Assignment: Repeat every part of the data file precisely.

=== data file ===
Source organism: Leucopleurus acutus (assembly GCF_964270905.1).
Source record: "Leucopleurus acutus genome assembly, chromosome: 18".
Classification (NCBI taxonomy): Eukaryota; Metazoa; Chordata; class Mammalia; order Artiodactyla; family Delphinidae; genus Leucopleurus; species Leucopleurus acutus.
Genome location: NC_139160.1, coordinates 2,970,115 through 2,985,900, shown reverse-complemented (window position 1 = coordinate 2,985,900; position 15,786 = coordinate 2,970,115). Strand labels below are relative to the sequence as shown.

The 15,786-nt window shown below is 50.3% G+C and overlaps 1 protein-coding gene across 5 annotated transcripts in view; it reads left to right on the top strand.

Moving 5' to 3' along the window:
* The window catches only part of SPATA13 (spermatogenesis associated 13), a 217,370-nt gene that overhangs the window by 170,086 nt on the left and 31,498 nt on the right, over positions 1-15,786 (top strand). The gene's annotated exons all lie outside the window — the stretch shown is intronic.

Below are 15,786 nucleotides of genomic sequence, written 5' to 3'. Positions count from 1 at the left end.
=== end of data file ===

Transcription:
Source organism: Leucopleurus acutus (assembly GCF_964270905.1).
Source record: "Leucopleurus acutus genome assembly, chromosome: 18".
Classification (NCBI taxonomy): Eukaryota; Metazoa; Chordata; class Mammalia; order Artiodactyla; family Delphinidae; genus Leucopleurus; species Leucopleurus acutus.
Genome location: NC_139160.1, coordinates 2,970,115 through 2,985,900, shown reverse-complemented (window position 1 = coordinate 2,985,900; position 15,786 = coordinate 2,970,115). Strand labels below are relative to the sequence as shown.

The 15,786-nt window shown below is 50.3% G+C and overlaps 1 protein-coding gene across 5 annotated transcripts in view; it reads left to right on the top strand.

Moving 5' to 3' along the window:
* The window catches only part of SPATA13 (spermatogenesis associated 13), a 217,370-nt gene that overhangs the window by 170,086 nt on the left and 31,498 nt on the right, over positions 1-15,786 (top strand). The gene's annotated exons all lie outside the window — the stretch shown is intronic.

Below are 15,786 nucleotides of genomic sequence, written 5' to 3'. Positions count from 1 at the left end.